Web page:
I still can’t believe this is a real thing. 

Paolo Rivera

pulpofiction:

a fanmix for that feeling you get when you read another mix description; characters described in vague terms, girls with power and boys with tragedies; metaphors abound like flowers in a meadow, their petals heavy with rain; i don’t recognize any of these fucking bands

caressmelouis:

when u come home from school and take ur makeup off

image

There is no more confusion about who The Travelers are and what they want: to break a centuries-old witches’ curse so they can finally settle. And if their leader Markos is successful, magic would be destroyed, which could be catastrophic for Bonnie and the other side. But perhaps Bonnie is headed to a new world — and she won’t be alone. “[The finale] definitely establishes new parameters in the environment we’ll be shooting in Season 6,” Paul Wesley teases. “They reset things in a way, and the writers have the ability to now change the circumstances and locations of where the show takes place.”

— Season finale 5x22 scoop (x)

holdmypurse:

Remember when Romney lost the election so somebody created White People Mourning Romney and collected various people crying over Romney’s loss

pussylesqueer:

Kate Upton

twigbookshop:

Orphan Black is back! In between convincing my kith and kin to binge-watch the first season, quick, I’ve put together a recommendation list for the lovers of cons, clones, and cult-classics in your life. 

Pattern Recognition, by William Gibson 

Sci-fi giant William Gibson’s globe-spinning thriller of corporate shenanigans and human quirks.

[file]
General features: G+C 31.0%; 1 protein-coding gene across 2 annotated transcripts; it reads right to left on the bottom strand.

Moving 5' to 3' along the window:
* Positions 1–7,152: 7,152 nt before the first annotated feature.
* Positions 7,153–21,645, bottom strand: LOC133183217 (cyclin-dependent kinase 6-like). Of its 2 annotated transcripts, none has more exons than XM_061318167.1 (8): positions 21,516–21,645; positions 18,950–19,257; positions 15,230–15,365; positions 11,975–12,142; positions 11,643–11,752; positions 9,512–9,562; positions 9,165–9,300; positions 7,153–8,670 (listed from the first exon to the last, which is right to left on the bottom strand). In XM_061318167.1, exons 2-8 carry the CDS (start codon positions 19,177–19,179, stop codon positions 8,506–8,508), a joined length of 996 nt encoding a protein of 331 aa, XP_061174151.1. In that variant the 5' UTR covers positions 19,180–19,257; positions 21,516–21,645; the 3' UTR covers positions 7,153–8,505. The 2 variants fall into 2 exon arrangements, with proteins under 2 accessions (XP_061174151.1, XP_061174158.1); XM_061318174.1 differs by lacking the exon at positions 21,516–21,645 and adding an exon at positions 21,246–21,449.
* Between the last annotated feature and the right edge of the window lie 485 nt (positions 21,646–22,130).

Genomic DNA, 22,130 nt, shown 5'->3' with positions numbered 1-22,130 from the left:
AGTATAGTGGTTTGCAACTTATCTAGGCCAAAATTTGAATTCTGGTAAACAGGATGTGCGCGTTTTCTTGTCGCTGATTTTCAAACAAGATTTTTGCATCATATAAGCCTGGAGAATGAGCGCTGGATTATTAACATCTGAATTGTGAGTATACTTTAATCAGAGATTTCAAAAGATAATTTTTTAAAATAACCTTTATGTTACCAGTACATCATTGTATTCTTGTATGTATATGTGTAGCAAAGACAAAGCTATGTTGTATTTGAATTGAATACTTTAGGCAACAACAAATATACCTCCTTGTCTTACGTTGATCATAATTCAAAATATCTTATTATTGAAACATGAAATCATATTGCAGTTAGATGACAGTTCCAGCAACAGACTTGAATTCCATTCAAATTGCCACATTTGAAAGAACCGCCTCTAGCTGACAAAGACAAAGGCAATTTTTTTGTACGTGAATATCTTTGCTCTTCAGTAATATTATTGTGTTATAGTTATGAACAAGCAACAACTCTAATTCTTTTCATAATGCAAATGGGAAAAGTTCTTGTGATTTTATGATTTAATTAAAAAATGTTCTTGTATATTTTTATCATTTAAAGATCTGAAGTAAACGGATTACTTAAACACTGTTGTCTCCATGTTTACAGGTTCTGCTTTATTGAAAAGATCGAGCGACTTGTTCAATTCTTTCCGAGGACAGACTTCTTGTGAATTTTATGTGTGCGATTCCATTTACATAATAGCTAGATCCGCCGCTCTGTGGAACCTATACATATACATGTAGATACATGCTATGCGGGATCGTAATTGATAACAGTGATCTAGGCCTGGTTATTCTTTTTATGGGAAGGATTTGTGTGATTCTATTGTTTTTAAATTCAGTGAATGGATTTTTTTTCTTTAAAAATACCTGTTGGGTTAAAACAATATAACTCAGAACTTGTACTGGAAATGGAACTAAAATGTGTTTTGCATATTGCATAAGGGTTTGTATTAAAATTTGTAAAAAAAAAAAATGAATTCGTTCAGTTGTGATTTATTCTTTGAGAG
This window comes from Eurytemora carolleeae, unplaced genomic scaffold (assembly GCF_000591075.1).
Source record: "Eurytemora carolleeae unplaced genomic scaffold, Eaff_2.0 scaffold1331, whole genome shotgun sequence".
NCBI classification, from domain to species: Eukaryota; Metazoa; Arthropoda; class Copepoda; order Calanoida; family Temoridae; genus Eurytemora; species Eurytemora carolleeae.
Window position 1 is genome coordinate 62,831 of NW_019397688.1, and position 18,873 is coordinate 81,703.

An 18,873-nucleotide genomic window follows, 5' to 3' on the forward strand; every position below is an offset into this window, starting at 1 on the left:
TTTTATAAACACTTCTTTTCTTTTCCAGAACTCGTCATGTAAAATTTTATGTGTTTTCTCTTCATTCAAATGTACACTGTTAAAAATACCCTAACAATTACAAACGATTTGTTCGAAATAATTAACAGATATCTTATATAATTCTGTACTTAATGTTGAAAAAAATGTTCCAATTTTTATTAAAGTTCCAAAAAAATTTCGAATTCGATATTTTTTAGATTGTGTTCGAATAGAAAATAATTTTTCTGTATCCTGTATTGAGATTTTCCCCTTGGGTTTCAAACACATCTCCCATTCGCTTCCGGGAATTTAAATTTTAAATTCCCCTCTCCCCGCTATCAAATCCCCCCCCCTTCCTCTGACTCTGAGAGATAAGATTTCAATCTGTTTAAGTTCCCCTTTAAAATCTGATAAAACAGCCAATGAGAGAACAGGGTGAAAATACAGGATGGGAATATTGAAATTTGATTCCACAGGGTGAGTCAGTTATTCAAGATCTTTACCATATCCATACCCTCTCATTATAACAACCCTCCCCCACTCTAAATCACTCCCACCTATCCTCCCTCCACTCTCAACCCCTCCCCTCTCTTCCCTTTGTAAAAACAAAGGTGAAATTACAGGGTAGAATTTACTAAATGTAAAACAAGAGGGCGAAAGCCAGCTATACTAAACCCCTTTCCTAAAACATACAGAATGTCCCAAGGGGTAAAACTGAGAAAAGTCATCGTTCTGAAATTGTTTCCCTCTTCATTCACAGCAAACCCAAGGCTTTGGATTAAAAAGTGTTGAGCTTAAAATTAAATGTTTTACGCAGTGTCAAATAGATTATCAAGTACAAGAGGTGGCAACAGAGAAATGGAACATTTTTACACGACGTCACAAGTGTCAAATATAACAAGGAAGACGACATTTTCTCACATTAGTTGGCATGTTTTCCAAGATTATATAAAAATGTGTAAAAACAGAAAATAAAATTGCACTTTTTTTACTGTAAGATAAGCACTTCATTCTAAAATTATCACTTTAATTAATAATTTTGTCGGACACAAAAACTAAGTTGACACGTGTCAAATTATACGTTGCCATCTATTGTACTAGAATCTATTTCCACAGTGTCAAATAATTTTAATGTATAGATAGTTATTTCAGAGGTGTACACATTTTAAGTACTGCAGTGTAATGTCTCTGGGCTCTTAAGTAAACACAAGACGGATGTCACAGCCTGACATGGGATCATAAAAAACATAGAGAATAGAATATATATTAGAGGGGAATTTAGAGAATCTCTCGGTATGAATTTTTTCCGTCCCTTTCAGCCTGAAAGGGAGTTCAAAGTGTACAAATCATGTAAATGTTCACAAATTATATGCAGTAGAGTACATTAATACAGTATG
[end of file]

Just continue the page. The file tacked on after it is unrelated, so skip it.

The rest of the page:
Sekret, by Lindsay Smith 

Cold War espionage meets mad science and superpowers when teenaged psychic Yulia is forced into a world where everyone wants something and no one can be trusted. 

Pawn, by Aimee Carter 

Kitty has a chance at wealth and power in her caste-bound society—if she transforms herself into the prime minister’s niece and dives head first into the plots and rebellion that got her killed. 

Snow Crash, by Neal Stephenson

All-powerful corporations, virtual katana duels, a sass-mouthed skater chick, Sumerian mythology, movie-watching pirates, and hacking the human brain. 

The Likeness, by Tana French

When a corpse turns up bearing not only Detective Cassie Maddox’s likeness but also an ID matching one of Cassie’s old undercover identities, Cassie agrees to go undercover as the murder victim. Then things get complicated. Tana French’s Dublin Murder Squad mysteries are atmospheric, complex, creepy and engrossing. 

White Cat, by Holly Black 

A teenaged grifter with a past gets rapidly in over his head in this genre-bending tale of crime, conspiracy, memory and magic. 

Never Let Me Go, by Kazuo Ishiguro 

It bears no resemblance to Orphan Black in tone, structure, style or philosophy, but Never Let Me Go remains one of my favorite explorations of what it means to be human in a world which may or may not recognize you as such. 

ilovelecter:

shout out to the people who ship their ships quietly and happily and can laugh about it and don’t start shit with anybody about it (◡‿◡✿) 

Mystic Falls, Virginia, 1864

mrsrowlings:

inspired by witchorias “human error”

nina dobrev at the cw upfronts 2012/2013

illustratosphere:

Flower girls series by Stasia Burrington

Prints available on Etsy

fohk:

"You have to let me go"

"I can’t!"

Shutter Island (2010)
Martin Scorsese

yn;